Employment protection legislation in transition and emerging markets

Although market failures mean employment protection is necessary, excessive protection can be counterproductive

St Petersburg State University, Russian Federation, and IZA, Germany

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Elevator pitch

Employment protection legislation aims to shield employees against unfair dismissal and earning reductions at the time of job loss. Theory suggests that employment protection stabilizes employment over cyclical upturns and downturns without necessarily increasing general unemployment. However, recent evidence from transition and emerging economies shows that employment protection legislation tends to raise unemployment among disadvantaged groups, particularly youth, and may increase informal work. Employment protection policies thus require careful consideration of their unintended effects.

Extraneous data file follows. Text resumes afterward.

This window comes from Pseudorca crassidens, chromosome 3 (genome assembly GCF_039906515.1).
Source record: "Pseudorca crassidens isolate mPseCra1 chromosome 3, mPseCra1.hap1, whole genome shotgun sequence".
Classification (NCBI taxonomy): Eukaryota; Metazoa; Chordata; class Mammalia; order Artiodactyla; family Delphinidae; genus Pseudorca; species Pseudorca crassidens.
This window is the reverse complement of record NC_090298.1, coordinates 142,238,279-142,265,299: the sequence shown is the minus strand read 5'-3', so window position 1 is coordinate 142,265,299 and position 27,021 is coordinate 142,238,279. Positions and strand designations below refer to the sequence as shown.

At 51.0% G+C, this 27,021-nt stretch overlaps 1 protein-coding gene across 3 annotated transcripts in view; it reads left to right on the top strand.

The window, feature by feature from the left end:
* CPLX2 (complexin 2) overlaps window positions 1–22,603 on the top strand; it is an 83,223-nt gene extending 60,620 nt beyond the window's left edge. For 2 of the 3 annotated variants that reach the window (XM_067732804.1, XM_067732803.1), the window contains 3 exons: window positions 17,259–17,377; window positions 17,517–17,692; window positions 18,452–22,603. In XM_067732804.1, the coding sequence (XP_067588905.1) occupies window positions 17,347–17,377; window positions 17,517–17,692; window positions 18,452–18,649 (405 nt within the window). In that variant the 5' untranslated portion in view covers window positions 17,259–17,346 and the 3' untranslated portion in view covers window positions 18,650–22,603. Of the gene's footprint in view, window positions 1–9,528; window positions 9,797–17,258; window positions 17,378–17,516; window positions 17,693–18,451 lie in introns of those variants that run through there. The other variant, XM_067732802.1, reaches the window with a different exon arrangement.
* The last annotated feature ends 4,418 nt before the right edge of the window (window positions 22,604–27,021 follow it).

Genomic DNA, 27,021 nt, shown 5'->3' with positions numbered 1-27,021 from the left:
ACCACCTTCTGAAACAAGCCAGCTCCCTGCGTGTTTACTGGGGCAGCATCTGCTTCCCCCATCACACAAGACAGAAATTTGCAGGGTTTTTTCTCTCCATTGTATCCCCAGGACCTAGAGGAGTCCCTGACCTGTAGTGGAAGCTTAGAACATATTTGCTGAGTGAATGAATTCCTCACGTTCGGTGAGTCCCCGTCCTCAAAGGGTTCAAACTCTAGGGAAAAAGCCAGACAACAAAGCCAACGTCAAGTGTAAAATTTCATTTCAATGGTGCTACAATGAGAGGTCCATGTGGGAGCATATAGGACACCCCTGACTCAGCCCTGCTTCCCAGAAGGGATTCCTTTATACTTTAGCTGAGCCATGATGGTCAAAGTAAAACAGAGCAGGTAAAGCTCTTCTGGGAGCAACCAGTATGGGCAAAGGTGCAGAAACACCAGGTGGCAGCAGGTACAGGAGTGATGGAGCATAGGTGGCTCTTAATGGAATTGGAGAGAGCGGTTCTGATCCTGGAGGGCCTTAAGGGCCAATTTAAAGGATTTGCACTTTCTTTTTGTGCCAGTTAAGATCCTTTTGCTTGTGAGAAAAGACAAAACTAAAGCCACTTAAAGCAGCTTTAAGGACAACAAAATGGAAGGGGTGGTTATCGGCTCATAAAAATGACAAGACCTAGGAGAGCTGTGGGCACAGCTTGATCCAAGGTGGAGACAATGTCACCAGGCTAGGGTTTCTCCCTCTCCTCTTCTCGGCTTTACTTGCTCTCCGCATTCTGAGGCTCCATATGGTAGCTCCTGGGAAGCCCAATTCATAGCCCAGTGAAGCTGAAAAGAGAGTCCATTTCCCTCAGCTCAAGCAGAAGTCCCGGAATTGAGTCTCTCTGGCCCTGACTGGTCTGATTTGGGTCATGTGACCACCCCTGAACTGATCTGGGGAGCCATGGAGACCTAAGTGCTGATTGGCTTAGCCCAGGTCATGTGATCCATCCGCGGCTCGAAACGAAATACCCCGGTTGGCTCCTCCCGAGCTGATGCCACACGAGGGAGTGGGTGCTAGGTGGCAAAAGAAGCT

Informal sector growth and employment

Key findings


Employment protection legislation can remedy some labor market failures.

Introducing stricter legislation can stabilize employment and unemployment over the business cycle.

Employment spells can be lengthened and workers’ earnings stabilized by introducing employment protection.


If too intrusive, employment protection legislation can increase unemployment among vulnerable groups, especially youth.

Experience shows that excessive protection can cause longer unemployment spells.

Labor market institutions with strict legislation may lead to higher informal employment.

Author's main message

Employment protection can contribute to job and earnings stability and smooth employment in downturns. But experience from transition and developing economies shows that excessive protection can be counterproductive, with the means subverting the ends. Policies need to weigh these undesirable outcomes against the intended outcomes.

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